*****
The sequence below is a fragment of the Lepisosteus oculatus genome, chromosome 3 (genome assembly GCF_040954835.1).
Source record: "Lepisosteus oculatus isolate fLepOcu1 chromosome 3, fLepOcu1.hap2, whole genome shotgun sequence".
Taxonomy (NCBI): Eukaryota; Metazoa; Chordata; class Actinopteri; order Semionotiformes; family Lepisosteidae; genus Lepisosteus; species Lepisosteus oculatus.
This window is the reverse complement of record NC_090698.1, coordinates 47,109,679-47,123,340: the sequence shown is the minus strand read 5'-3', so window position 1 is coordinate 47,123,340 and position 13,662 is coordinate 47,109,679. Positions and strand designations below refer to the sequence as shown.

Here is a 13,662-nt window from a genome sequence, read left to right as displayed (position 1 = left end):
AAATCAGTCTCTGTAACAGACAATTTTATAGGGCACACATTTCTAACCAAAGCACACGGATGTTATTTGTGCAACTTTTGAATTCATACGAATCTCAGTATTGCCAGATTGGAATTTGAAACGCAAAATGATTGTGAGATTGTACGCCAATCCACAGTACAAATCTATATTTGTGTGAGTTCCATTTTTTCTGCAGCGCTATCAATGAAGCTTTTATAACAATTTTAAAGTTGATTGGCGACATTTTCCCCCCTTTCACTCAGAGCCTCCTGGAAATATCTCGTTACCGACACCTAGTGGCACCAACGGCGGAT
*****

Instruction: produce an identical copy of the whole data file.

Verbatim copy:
The sequence below is a fragment of the Lepisosteus oculatus genome, chromosome 3 (genome assembly GCF_040954835.1).
Source record: "Lepisosteus oculatus isolate fLepOcu1 chromosome 3, fLepOcu1.hap2, whole genome shotgun sequence".
Taxonomy (NCBI): Eukaryota; Metazoa; Chordata; class Actinopteri; order Semionotiformes; family Lepisosteidae; genus Lepisosteus; species Lepisosteus oculatus.
This window is the reverse complement of record NC_090698.1, coordinates 47,109,679-47,123,340: the sequence shown is the minus strand read 5'-3', so window position 1 is coordinate 47,123,340 and position 13,662 is coordinate 47,109,679. Positions and strand designations below refer to the sequence as shown.

Here is a 13,662-nt window from a genome sequence, read left to right as displayed (position 1 = left end):
AAATCAGTCTCTGTAACAGACAATTTTATAGGGCACACATTTCTAACCAAAGCACACGGATGTTATTTGTGCAACTTTTGAATTCATACGAATCTCAGTATTGCCAGATTGGAATTTGAAACGCAAAATGATTGTGAGATTGTACGCCAATCCACAGTACAAATCTATATTTGTGTGAGTTCCATTTTTTCTGCAGCGCTATCAATGAAGCTTTTATAACAATTTTAAAGTTGATTGGCGACATTTTCCCCCCTTTCACTCAGAGCCTCCTGGAAATATCTCGTTACCGACACCTAGTGGCACCAACGGCGGAT